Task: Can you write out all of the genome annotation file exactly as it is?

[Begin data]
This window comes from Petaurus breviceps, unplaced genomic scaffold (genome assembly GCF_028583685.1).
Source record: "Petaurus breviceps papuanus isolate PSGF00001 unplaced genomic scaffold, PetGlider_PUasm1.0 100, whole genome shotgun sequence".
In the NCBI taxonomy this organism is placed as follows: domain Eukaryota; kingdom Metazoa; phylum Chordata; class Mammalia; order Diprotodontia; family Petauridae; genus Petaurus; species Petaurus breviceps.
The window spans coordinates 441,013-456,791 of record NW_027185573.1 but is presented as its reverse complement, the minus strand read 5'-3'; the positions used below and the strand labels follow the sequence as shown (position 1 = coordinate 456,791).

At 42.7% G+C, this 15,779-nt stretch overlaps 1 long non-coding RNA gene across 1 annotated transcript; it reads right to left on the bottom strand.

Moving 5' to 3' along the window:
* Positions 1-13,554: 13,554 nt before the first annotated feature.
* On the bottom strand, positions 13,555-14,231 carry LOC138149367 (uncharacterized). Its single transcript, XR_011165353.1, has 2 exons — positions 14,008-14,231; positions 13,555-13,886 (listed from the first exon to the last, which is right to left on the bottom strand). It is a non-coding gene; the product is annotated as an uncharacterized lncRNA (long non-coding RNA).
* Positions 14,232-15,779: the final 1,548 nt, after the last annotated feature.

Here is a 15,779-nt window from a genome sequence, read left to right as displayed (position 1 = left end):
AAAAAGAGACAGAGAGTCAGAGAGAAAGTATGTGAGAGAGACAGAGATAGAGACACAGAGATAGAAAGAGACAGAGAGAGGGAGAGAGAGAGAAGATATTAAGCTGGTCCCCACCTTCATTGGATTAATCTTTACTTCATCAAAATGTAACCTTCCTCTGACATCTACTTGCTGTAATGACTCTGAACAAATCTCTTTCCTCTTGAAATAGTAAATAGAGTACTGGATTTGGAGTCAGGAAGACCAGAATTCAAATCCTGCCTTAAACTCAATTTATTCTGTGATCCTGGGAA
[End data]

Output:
This window comes from Petaurus breviceps, unplaced genomic scaffold (genome assembly GCF_028583685.1).
Source record: "Petaurus breviceps papuanus isolate PSGF00001 unplaced genomic scaffold, PetGlider_PUasm1.0 100, whole genome shotgun sequence".
In the NCBI taxonomy this organism is placed as follows: domain Eukaryota; kingdom Metazoa; phylum Chordata; class Mammalia; order Diprotodontia; family Petauridae; genus Petaurus; species Petaurus breviceps.
The window spans coordinates 441,013-456,791 of record NW_027185573.1 but is presented as its reverse complement, the minus strand read 5'-3'; the positions used below and the strand labels follow the sequence as shown (position 1 = coordinate 456,791).

At 42.7% G+C, this 15,779-nt stretch overlaps 1 long non-coding RNA gene across 1 annotated transcript; it reads right to left on the bottom strand.

Moving 5' to 3' along the window:
* Positions 1-13,554: 13,554 nt before the first annotated feature.
* On the bottom strand, positions 13,555-14,231 carry LOC138149367 (uncharacterized). Its single transcript, XR_011165353.1, has 2 exons — positions 14,008-14,231; positions 13,555-13,886 (listed from the first exon to the last, which is right to left on the bottom strand). It is a non-coding gene; the product is annotated as an uncharacterized lncRNA (long non-coding RNA).
* Positions 14,232-15,779: the final 1,548 nt, after the last annotated feature.

Here is a 15,779-nt window from a genome sequence, read left to right as displayed (position 1 = left end):
AAAAAGAGACAGAGAGTCAGAGAGAAAGTATGTGAGAGAGACAGAGATAGAGACACAGAGATAGAAAGAGACAGAGAGAGGGAGAGAGAGAGAAGATATTAAGCTGGTCCCCACCTTCATTGGATTAATCTTTACTTCATCAAAATGTAACCTTCCTCTGACATCTACTTGCTGTAATGACTCTGAACAAATCTCTTTCCTCTTGAAATAGTAAATAGAGTACTGGATTTGGAGTCAGGAAGACCAGAATTCAAATCCTGCCTTAAACTCAATTTATTCTGTGATCCTGGGAA